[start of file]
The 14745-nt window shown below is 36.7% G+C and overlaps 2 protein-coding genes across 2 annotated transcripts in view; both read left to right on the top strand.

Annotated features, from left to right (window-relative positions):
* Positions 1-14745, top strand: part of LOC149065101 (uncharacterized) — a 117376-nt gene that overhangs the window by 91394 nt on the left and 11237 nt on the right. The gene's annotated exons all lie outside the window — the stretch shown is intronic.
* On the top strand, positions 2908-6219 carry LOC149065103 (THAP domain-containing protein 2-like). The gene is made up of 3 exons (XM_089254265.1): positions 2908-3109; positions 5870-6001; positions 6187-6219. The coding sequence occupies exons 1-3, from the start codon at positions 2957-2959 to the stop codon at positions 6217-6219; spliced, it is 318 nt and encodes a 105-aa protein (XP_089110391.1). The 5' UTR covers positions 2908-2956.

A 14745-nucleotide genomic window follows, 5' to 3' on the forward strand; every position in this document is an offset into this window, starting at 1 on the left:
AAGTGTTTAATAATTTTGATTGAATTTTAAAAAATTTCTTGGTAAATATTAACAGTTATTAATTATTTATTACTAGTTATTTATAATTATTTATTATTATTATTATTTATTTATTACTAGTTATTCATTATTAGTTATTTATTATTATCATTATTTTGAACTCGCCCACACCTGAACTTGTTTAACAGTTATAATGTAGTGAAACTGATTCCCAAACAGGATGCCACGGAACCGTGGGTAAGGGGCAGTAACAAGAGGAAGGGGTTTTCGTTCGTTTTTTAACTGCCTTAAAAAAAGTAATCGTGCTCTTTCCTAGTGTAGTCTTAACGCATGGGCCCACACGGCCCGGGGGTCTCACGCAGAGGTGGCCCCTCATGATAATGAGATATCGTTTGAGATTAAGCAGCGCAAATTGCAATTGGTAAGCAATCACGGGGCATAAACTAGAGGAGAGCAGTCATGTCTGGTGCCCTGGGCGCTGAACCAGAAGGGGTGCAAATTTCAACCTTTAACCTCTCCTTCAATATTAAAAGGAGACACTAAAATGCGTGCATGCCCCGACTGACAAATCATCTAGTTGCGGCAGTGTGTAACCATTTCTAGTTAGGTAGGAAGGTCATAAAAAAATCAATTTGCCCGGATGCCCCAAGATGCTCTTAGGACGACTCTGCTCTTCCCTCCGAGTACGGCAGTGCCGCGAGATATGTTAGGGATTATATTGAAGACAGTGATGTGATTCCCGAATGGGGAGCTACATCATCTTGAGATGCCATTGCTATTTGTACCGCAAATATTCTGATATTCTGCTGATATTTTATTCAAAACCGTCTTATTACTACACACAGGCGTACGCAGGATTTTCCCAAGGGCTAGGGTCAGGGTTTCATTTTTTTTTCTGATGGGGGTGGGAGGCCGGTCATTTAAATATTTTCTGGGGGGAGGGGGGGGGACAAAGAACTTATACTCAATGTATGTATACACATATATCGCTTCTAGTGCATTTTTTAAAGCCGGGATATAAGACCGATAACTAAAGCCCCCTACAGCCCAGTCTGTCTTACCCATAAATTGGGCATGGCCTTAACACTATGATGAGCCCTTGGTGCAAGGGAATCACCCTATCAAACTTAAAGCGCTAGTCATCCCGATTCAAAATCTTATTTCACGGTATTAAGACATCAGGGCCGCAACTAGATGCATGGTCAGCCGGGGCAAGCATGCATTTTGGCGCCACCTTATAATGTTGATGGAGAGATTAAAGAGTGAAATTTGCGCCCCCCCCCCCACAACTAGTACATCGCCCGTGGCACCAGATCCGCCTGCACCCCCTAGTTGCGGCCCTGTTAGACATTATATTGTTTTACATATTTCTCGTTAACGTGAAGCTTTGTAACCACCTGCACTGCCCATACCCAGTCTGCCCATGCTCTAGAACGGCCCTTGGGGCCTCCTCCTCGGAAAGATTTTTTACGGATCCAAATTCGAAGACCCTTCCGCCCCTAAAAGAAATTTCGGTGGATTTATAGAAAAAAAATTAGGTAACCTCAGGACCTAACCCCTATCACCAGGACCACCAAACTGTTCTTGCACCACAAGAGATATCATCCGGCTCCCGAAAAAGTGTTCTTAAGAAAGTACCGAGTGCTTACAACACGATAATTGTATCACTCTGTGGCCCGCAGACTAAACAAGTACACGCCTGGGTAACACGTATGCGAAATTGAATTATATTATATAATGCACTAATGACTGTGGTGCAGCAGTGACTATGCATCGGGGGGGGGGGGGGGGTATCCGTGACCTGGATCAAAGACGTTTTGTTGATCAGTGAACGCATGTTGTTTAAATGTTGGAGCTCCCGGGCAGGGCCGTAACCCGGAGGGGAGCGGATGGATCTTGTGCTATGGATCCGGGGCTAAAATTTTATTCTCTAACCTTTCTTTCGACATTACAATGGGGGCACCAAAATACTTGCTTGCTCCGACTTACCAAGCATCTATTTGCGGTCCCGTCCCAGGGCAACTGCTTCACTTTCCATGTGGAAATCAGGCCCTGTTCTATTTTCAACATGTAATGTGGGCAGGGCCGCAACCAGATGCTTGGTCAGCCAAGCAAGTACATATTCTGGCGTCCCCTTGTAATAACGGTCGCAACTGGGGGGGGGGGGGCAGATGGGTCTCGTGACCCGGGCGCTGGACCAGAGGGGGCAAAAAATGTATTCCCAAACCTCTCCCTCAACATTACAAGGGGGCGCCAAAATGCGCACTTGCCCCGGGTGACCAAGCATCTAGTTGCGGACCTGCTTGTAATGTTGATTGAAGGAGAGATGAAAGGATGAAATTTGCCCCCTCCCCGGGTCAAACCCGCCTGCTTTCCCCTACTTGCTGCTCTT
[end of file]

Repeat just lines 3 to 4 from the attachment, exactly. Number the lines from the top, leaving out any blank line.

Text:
* Positions 1-14745, top strand: part of LOC149065101 (uncharacterized) — a 117376-nt gene that overhangs the window by 91394 nt on the left and 11237 nt on the right. The gene's annotated exons all lie outside the window — the stretch shown is intronic.
* On the top strand, positions 2908-6219 carry LOC149065103 (THAP domain-containing protein 2-like). The gene is made up of 3 exons (XM_089254265.1): positions 2908-3109; positions 5870-6001; positions 6187-6219. The coding sequence occupies exons 1-3, from the start codon at positions 2957-2959 to the stop codon at positions 6217-6219; spliced, it is 318 nt and encodes a 105-aa protein (XP_089110391.1). The 5' UTR covers positions 2908-2956.